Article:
Winning Putt preview: Go for the Green

Bandai Namco and Webzen Onnet are getting into the world of golf on PC with Winning Putt. Shacknews goes hands-on, as the game's open beta is made available to everyone today.


Bandai Namco has largely been recognized for tough-as-nails adventures, exploring the anime landscape, or munching dots. But after years of delivering these gaming experiences, it's time to hit the golf course, thanks to a new game from Webzen Onnet. PC players will soon get a chance to try out their golfing skills in a new free-to-play PC exclusive called Winning Putt.

Winning Putt appears on the surface to be a fairly straightforward golfing effort, allowing players to play rounds of 18 holes across lush, beautifully-designed courses and country clubs. However, there's more to this game, as it starts to utilize mechanics from entirely different genres of games. To find out exactly what this entails, Shacknews grabbed a 9 iron and hit the course.

Winning Putt's mechanics are simple to grasp. The idea is that using either the default golfer view or a GPS view, players must navigate a sliding scale to measure power and accuracy. Stopping the slider at the end of the first scale will determine power and stopping that same slider on the way back will measure accuracy. More often than not, it'll result in some slight pushes or pulls, but nailing both of these elements will put your ball in a good position, barring any obvious obstacles. From there, it's a matter of grabbing a putter and placing the ball in the hole, using more of a grid-style interface. Sounds simple enough.

However, as I hit each shot, I started to notice I was gaining experience points. Yes, there's an RPG-style leveling system in place in Winning Putt, which helps players progress their golfer to learn new skills to help them in certain areas. Some skills will offer extra power and accuracy, while others will allow for borderline-trick shots. For example, there's a large tree in front of me on the 10th hole, but one of my skills allowed me to hit the ball to the side and hook it around the tree to avoid hitting it. Another example involves a pair of trees in front of my view, but a different skill will allow me to hit the ball at a lower angle, allowing it to go safely between the trees.

New skills open up based on a player's level, as well as a player's class. There are only a few classes in Winning Putt and they're straightforward in the sense that they focus on Power or on Accuracy. Likewise, in-game gold will allow players to purchase items for use on the course, particularly to help with Stamina and Mentality, which can fade over time. Excess gold can be used for new clubs or cosmetic items, like clothes and shoes.

That leads to another of Winning Club's more fascinating elements. There's a full-blown central hub, where players can either look around and take in the sights, access other game modes, or simply socialize with other players. Webzen Onnet is aiming for the full social experience, hoping players can get together for rounds of 18 or simply join a session in progress. There's even a guild system, with guilds getting access to their own Guild Lounges that will grant them guild bonuses. Friends and guild members can play golf with one another at any time and take advantage of custom rule sets that they can set themselves, changing up the time of day, shot timer, rules, number of holes, and more.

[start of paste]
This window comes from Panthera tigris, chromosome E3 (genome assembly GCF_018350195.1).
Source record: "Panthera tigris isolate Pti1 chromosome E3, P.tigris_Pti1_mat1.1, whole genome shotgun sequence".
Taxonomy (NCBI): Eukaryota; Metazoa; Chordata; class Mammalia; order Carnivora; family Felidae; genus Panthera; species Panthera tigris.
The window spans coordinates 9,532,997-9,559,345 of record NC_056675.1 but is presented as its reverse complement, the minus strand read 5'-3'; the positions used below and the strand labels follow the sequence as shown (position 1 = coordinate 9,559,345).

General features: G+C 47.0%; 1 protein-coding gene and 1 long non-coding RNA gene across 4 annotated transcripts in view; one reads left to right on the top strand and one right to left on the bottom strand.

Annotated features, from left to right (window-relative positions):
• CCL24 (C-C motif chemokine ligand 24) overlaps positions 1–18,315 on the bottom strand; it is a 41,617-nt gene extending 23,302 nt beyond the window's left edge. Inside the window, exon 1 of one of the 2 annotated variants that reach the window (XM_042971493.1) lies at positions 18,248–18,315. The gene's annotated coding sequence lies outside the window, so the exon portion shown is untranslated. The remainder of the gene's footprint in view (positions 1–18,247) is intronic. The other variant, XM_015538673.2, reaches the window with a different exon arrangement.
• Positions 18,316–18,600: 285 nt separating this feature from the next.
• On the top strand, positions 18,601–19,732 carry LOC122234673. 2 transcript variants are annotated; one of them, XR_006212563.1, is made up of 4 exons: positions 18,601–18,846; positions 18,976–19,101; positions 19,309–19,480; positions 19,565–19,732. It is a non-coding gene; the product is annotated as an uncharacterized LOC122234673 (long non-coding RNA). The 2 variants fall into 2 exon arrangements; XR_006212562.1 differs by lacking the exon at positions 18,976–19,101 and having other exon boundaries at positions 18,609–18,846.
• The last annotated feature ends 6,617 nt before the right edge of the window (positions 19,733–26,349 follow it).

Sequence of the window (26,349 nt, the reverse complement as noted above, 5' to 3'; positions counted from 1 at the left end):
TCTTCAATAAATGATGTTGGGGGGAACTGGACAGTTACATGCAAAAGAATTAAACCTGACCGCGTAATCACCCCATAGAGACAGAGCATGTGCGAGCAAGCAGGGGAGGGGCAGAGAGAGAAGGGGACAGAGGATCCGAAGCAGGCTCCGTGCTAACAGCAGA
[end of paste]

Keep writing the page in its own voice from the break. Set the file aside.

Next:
Webzen Onnet also hasn't skimped on the visuals, as they've managed to capture the amazing detail of these developer-created golf courses. There are courses like Memorial, which feature Japanese architecture and cherry blossoms, and others like Wildstone that come to life when night falls. More courses are coming soon, as the developer is looking to be in this for long haul. Among the plans for future updates are an entire alien planet dedicated to golf, run entirely by drones and machines. New game modes are also in the cards, including one called Instanced Speed Run that will see golfers all racing to see who can finish their holes first.

There's plenty to take in with Winning Putt, but there are also several items the developer will be working on. One issue I noticed during my time with the game is that it's not easy to see exactly which way the wind is blowing. Since that often alters the course of shots, it can be killer, but it's even more noticeable when putting. Another issue involves the Stamina and Mentality system, as it puts players without items at a major disadvantage. At one point, both of my meters hit zero as I hit the rough and I was never able to get my ball out, leading to a double par. Winning Putt will definitely take some getting used to, as even seemingly good runs can end in bogeys. I felt like I was behind the 8-ball for most of my time with the game, aside from one Par 3 in which I used one of my skills to nail a Hole-in-One.

Winning Putt is scheduled to launch on PC later this year. Those looking to see what the game is all about, though, won't have to wait very long. The game goes into open beta today. Players can sign up now over on the Winning Putt website.

Senior Editor

Ozzie has been playing video games since picking up his first NES controller at age 5. He has been into games ever since, only briefly stepping away during his college years. But he was pulled back in after spending years in QA circles for both THQ and Activision, mostly spending time helping to push forward the Guitar Hero series at its peak. Ozzie has become a big fan of platformers, puzzle games, shooters, and RPGs, just to name a few genres, but he’s also a huge sucker for anything with a good, compelling narrative behind it. Because what are video games if you can't enjoy a good story with a fresh Cherry Coke?

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